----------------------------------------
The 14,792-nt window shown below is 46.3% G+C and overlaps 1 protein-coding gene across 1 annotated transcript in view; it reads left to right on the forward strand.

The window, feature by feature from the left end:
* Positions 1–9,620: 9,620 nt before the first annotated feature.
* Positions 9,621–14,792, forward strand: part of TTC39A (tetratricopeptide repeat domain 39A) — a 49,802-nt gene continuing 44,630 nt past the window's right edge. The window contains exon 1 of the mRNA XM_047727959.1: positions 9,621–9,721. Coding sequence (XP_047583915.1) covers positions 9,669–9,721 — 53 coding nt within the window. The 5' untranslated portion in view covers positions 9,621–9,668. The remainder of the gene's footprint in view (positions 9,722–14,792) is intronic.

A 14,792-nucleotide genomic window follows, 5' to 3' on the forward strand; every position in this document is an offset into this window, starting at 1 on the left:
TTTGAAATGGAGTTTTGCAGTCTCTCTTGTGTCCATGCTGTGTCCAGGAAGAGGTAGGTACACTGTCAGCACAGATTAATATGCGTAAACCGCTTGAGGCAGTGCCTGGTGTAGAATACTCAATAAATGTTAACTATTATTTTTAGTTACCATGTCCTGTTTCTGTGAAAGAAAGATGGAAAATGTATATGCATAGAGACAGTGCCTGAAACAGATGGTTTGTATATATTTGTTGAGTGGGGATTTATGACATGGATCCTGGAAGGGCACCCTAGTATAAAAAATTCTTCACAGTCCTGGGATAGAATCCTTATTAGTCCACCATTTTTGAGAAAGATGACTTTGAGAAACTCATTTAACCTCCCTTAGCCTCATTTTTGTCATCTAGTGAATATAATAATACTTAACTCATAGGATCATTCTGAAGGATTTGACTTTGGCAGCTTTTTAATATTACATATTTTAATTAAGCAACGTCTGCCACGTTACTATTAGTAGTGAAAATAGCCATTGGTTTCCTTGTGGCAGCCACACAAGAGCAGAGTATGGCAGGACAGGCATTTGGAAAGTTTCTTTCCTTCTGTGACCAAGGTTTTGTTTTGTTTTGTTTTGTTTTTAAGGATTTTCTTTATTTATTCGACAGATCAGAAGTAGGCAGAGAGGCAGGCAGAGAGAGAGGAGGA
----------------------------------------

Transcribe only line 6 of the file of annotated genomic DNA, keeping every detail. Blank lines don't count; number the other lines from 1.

TTTGAAATGGAGTTTTGCAGTCTCTCTTGTGTCCATGCTGTGTCCAGGAAGAGGTAGGTACACTGTCAGCACAGATTAATATGCGTAAACCGCTTGAGGCAGTGCCTGGTGTAGAATACTCAATAAATGTTAACTATTATTTTTAGTTACCATGTCCTGTTTCTGTGAAAGAAAGATGGAAAATGTATATGCATAGAGACAGTGCCTGAAACAGATGGTTTGTATATATTTGTTGAGTGGGGATTTATGACATGGATCCTGGAAGGGCACCCTAGTATAAAAAATTCTTCACAGTCCTGGGATAGAATCCTTATTAGTCCACCATTTTTGAGAAAGATGACTTTGAGAAACTCATTTAACCTCCCTTAGCCTCATTTTTGTCATCTAGTGAATATAATAATACTTAACTCATAGGATCATTCTGAAGGATTTGACTTTGGCAGCTTTTTAATATTACATATTTTAATTAAGCAACGTCTGCCACGTTACTATTAGTAGTGAAAATAGCCATTGGTTTCCTTGTGGCAGCCACACAAGAGCAGAGTATGGCAGGACAGGCATTTGGAAAGTTTCTTTCCTTCTGTGACCAAGGTTTTGTTTTGTTTTGTTTTGTTTTTAAGGATTTTCTTTATTTATTCGACAGATCAGAAGTAGGCAGAGAGGCAGGCAGAGAGAGAGGAGGA